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Phases of the Moon

Rebecca Teed, Wright State University

This resource received an Accept or Accept with minor revisions rating from a Panel Peer Review process

These materials were reviewed using face-to-face NSF-style review panel of geoscience and geoscience education experts to review groups of resources addressing a single theme. Panelists wrote reviews that addressed the criteria:

  1. scientific accuracy and currency
  2. usability and
  3. pedagogical effectiveness
Reviewers rated the resources:
  1. Accept
  2. Accept with minor revisions
  3. Accept with major revisions, or
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They also singled out those resources they considered particularly exemplary, which are given a gold star rating.

Following the panel meetings, the conveners wrote summaries of the panel discussion for each resource; these were transmitted to the creator, along with anonymous versions of the reviews. Relatively few resources were accepted as is. In most cases, the majority of the resources were either designated as 1) Reject or 2) Accept with major revisions. Resources were most often rejected for their lack of completeness to be used in a classroom or they contained scientific inaccuracies.

This page first made public: Jan 17, 2006

This material is replicated on a number of sites as part of the SERC Pedagogic Service Project


This exercise has students use a simple physical model of the Earth, sun, and moon to understand why the moon changes phases from the perspective of Earthly observers. Students hold up balls representing the moon in a room with a single light source (representing the sun). As they turn relative to the sun, holding the "moon" out in front of them, they will see changes in how much of the side that they can see is lit, but they can also check and see that overall, half of the "moon" is lit (the side facing the sun), no matter what position it is in relative to them. It's all a matter of perspective.

Learning Goals

This experience is intended to enable students to

Context for Use

This exercise will take about half an hour, depending on how long the students have to work out their initial and final explanations of why the moon changes phases.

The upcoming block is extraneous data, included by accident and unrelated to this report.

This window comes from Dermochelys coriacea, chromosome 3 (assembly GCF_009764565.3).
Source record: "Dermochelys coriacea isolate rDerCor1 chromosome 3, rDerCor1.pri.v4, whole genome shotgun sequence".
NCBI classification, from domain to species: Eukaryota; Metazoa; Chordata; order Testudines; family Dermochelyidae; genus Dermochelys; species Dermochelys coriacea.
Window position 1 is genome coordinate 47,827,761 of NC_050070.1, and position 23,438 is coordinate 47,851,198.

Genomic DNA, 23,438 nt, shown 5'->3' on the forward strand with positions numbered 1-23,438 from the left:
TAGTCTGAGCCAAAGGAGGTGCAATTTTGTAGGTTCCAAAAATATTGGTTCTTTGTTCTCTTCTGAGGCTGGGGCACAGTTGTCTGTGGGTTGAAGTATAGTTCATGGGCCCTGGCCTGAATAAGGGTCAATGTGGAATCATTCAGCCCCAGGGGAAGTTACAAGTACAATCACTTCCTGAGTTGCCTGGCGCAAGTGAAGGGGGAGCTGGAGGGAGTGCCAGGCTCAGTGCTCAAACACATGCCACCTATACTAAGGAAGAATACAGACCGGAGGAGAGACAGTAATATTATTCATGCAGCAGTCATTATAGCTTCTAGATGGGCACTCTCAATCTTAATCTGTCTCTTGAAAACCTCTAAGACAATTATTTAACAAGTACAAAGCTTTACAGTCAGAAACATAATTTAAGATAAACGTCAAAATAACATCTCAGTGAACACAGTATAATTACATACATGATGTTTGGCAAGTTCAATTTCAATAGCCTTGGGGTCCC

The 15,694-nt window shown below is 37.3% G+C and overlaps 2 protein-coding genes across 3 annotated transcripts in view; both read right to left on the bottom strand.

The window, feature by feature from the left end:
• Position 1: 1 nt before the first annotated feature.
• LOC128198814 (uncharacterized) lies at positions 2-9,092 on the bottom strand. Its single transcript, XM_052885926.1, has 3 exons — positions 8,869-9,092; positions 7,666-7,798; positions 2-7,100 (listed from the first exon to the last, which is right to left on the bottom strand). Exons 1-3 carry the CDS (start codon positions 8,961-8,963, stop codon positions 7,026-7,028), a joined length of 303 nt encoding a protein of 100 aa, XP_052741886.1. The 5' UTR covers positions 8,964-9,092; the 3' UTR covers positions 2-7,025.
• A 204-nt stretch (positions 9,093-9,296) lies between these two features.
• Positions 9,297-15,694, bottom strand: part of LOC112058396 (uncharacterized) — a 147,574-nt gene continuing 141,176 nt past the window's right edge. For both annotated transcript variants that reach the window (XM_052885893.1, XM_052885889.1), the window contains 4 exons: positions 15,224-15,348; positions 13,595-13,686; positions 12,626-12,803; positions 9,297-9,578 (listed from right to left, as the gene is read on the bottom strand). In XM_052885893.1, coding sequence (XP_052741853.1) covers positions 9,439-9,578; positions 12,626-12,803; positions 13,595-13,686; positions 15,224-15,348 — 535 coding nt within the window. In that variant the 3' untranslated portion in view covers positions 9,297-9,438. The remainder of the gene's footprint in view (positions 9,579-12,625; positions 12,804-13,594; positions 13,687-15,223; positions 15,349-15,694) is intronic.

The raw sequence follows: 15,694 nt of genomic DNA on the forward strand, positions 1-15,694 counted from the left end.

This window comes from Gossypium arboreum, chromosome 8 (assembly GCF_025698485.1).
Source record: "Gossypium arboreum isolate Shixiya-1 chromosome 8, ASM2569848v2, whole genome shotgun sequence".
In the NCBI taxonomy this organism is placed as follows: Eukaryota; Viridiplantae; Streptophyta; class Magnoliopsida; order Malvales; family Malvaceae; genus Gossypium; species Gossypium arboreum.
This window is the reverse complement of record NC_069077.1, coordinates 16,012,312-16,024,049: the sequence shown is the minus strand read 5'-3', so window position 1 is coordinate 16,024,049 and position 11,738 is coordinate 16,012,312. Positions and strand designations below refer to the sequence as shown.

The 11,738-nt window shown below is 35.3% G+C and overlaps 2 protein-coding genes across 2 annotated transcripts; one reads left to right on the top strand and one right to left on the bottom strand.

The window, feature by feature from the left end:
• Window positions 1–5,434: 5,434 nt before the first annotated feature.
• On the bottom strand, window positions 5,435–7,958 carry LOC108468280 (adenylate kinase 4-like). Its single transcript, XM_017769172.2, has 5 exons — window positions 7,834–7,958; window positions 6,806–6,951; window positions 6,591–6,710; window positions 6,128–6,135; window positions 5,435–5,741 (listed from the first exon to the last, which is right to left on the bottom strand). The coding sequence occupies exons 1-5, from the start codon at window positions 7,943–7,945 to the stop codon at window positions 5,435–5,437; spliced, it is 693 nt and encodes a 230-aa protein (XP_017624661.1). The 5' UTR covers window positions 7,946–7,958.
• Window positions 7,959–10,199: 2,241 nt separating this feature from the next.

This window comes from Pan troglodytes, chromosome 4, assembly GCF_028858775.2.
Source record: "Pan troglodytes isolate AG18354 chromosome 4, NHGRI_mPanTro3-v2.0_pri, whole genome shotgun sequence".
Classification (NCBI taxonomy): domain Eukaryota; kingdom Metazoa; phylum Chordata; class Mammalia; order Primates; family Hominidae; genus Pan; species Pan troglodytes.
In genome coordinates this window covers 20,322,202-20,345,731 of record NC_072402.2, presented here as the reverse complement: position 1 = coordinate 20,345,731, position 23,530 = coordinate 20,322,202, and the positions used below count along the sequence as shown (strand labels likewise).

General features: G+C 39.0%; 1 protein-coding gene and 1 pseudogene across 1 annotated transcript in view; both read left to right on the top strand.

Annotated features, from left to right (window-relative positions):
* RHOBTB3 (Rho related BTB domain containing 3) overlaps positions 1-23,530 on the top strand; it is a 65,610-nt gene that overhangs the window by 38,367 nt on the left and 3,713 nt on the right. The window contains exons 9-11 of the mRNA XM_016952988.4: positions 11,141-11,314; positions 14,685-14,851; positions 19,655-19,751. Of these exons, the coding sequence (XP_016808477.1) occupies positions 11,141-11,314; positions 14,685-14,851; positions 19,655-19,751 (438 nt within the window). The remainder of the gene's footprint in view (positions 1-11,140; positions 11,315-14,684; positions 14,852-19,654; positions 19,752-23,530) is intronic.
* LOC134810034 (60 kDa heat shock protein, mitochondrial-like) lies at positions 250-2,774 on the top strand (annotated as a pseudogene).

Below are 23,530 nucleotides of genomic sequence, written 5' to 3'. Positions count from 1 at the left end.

Teaching Materials

Each student or group of student gets a sphere, tennis-ball size or larger, to represent the moon.

A grapefruit illuminated by a lightbulb shows phases too

Ask the students, in groups of four, to work out an explanation of the phases of the moon that they can write down (legibly) on an index card that they then hand in (for a participation grade, the information is not expected to be correct). Students then pick up the spheres, and the instructor turns out all of the overhead lights (make sure windows are covered by curtains or blinds) and turns on one light source, taking the role of the Sun (a powerful one if teaching in a lecture hall).

Have each student with a "moon" hold it up in front of them as they face the instructor. Ask them what phase the moon is in, assuming that they are the Earth ("new moon"; make sure they agree on this). Then ask them (or students without "moons", if there are any) "How much of the moon is lit?" (one-half, make sure everyone can see this, if need be by looking over their shoulders at the "moons" behind them).

Next, have the students with "moons" turn 90 degrees to their right. "What phase is the moon in now?" (one-quarter, crescent). "How much of the moon is lit?" (one-half). Then have the students turn until their back is to the "sun" and hold the moon up high so that no shadow falls on it. "What phase is it in now?" (full). "How much of the moon is lit?" (still one-half).

Turn the lights on and have the student groups once again work out an explanation of the phases of the moon that they can write down (legibly) on an index card that they then hand in.

Teaching Notes and Tips

Items for further discussion include: lunar eclipses, the "dark" side of the moon, whether it's possible to see a crescent moon directly overhead at midnight.


The index cards allow the instructor to take roll (and assign participation grades) and to see how well students understood the lesson and how much it changed their previous ideas.

References and Resources

Related Web Sites:


Geoscience:Lunar and Planetary Science

Resource Type

Activities:Lab Activity, Classroom Activity:Short Activity:Demonstration

Grade Level

College Lower (13-14):Introductory Level

Ready for Use

Ready to Use:Meets Peer Review Standard:Anonymous Peer Review, Ready to Use

Earth System Topics

Solar System and Astronomy


Solar system


Teach the Earth:Teaching Environments:Intro Geoscience, Teach the Earth:Course Topics:Planetary Science

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